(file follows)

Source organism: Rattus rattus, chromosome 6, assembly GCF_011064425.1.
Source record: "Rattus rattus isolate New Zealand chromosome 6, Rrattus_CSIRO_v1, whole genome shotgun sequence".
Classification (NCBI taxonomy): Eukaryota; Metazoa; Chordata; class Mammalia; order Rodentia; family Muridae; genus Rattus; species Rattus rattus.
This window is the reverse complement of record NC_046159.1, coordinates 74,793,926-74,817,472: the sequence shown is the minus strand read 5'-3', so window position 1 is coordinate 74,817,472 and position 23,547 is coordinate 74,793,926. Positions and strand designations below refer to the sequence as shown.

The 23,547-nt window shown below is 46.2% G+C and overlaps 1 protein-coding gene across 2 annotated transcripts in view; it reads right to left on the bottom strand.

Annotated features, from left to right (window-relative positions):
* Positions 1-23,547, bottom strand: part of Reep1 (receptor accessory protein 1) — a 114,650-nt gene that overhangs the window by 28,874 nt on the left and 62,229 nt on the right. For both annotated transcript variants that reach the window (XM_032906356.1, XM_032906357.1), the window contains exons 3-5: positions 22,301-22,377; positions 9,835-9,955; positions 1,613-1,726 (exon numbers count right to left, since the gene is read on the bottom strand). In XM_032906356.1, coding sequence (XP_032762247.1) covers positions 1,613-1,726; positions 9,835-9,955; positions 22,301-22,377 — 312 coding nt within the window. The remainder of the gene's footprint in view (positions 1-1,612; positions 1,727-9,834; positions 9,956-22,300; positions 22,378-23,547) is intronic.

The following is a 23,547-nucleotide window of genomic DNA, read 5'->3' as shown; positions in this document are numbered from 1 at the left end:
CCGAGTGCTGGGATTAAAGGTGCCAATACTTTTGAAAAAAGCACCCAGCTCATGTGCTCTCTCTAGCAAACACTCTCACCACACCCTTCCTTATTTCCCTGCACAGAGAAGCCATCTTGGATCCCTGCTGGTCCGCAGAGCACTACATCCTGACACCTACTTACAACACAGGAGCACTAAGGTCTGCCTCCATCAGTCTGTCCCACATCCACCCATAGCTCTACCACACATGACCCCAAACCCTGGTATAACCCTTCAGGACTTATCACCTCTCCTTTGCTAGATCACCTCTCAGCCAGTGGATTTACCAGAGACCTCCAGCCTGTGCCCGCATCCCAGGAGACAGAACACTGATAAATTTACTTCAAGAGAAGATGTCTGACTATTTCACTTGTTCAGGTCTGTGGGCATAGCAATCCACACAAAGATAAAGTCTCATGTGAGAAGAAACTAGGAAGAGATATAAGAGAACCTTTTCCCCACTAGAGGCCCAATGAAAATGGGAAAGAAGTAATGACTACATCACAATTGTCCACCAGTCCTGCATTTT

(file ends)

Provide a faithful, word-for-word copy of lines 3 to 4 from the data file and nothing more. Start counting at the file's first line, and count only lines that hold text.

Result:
Classification (NCBI taxonomy): Eukaryota; Metazoa; Chordata; class Mammalia; order Rodentia; family Muridae; genus Rattus; species Rattus rattus.
This window is the reverse complement of record NC_046159.1, coordinates 74,793,926-74,817,472: the sequence shown is the minus strand read 5'-3', so window position 1 is coordinate 74,817,472 and position 23,547 is coordinate 74,793,926. Positions and strand designations below refer to the sequence as shown.